Spring came. Wild geese and ducks began to arrive and Butunchar after starving his hawk for a while released it, and it caught for him so many geese and ducks that he could not eat them all and hung some of them on a withered tree, where they stayed till they stank. A group of people came to Tunkhelig Stream from the forests on the northern side of Mount Duiren. Butunchar would leave his hawk, go to those people, drink fermented mare's milk during the day and go back to spend the night in his grass tent. Those people asked for his hawk but Butunchar refused to give it to them. Those people never asked Butunchar "Whose son are you? Where are you from?" nor did Butunchar ask them "What people are you?" They simply continued living close to each other.
Bukhu Khatagi came searching for his younger brother Butunchar Munkhag saying "this one has disappeared down the Onon River". When he asked the people camped at Tunkhelig Stream "Have you seen a person looking like this and this? With a horse like this and this?" they replied "The man and horse are both exactly as you say. He has a hawk. Every day he comes to us to drink fermented mare's milk and goes back. No one knows where he spends the night! Whenever the wind blows from the north-west the feathers of the wild geese and ducks caught by his hawk come whirling down like a snow-storm. He must be close by. Now is almost the time for him to come. Wait just a little bit!" After a short while, a man came up towards Tunkhelig Stream. When he came closer, it was indeed Butunchar. Bukhu Khatagi saw and recognized him and led him back, galloping up the Onon River. Butunchar was trotting behind his elder brother Bukhu Khatagi. He said as he was trotting: "Elder brother! Elder brother! It is good for a body to have a head, for a coat to have a collar." He repeated the same words but his elder brother didn't make anything of it and didn't reply. Butunchar rode on and said the same words again. At this his elder brother said "What are these words you have been muttering all this while?" Butunchar said "Those people camped at the Tunkhelig stream, they have no great and small, no good and bad, no head and feet. They are equal one to the other. An easy people. Let us conquer them."
His elder brother then said: "Alright, if that is the case, when we come home let us hold a meeting of brothers and having agreed, let us conquer those people." They came home, a discussion among brothers was held and they rode off to conquer. They sent Butunchar ahead to reconnoitre as forward scout. Butunchar went as forward scout and caught a woman midway through her pregnancy. He asked "What manner of person are you?" The woman replied "I am a woman of the Jarchuud Adankhan clan of the Uriankhai tribe". The brothers, all five of them, conquered those people and came to enjoy an easier life with a good number of beasts, bread and bondservants (fixed phrase meaning greater prosperity).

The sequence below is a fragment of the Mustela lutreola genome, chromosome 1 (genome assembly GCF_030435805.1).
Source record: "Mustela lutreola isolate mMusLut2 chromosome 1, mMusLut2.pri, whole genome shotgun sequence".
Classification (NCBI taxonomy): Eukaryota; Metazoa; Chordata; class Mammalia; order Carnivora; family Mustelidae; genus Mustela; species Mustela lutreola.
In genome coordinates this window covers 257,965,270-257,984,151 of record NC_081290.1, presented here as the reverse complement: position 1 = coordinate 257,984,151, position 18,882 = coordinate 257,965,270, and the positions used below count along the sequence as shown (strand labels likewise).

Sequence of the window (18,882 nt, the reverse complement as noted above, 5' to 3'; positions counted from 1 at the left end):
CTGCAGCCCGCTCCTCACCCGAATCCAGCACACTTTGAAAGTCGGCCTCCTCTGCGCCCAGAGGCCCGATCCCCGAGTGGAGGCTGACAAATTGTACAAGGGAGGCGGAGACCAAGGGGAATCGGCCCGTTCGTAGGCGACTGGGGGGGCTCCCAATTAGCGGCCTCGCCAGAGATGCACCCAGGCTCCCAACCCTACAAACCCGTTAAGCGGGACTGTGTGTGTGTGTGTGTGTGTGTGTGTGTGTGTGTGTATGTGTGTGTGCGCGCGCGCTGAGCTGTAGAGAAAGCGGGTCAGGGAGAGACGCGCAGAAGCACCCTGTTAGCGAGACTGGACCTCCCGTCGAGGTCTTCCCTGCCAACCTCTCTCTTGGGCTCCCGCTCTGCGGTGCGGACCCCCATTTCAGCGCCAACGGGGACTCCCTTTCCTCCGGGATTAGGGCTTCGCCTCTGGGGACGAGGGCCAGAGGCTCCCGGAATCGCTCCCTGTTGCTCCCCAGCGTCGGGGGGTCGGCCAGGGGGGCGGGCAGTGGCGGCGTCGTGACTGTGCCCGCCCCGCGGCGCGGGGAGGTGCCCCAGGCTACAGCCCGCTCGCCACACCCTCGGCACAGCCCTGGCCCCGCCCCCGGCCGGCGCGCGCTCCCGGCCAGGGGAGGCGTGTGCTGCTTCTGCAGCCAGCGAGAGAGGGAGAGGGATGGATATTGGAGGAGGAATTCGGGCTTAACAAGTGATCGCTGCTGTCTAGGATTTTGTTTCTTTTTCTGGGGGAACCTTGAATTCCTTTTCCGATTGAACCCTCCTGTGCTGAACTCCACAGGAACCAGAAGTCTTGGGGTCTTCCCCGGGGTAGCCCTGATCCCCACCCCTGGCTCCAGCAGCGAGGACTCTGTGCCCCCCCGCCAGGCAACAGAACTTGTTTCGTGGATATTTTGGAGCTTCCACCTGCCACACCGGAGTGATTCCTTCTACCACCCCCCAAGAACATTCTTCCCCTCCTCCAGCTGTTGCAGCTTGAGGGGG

The account goes on to say that the captured pregnant woman gave birth to her son who became the ancestor of the Jadaran tribe. She also bore a child from Butunchar who was called Baaridai who became ancestor of the Baarin tribe. Butunchar got another wife who came with a proper dowry. The dowry included a female servant who became Butunchar's third wife. Genghis Khan was descended from Khabu Baatar the son of Butunchar's second wife. Jeguredei was the son of the third wife and was later excluded from the tribal sacrifices.
- Munis, M.R.M.Agahi, Firdaws al-iqbal, p.15
- Erich Haenisch, Die Geheime Geschichte der Mongolen, Leipzig 1948, p. 1-3, 6-7 (= sections 1-22, 43-50). Eleven generations after the grey wolf and the white doe: sections 1-7. Nine generations before Genghis Khan: sections 43-50. Alan Goa's life: sections 5-22.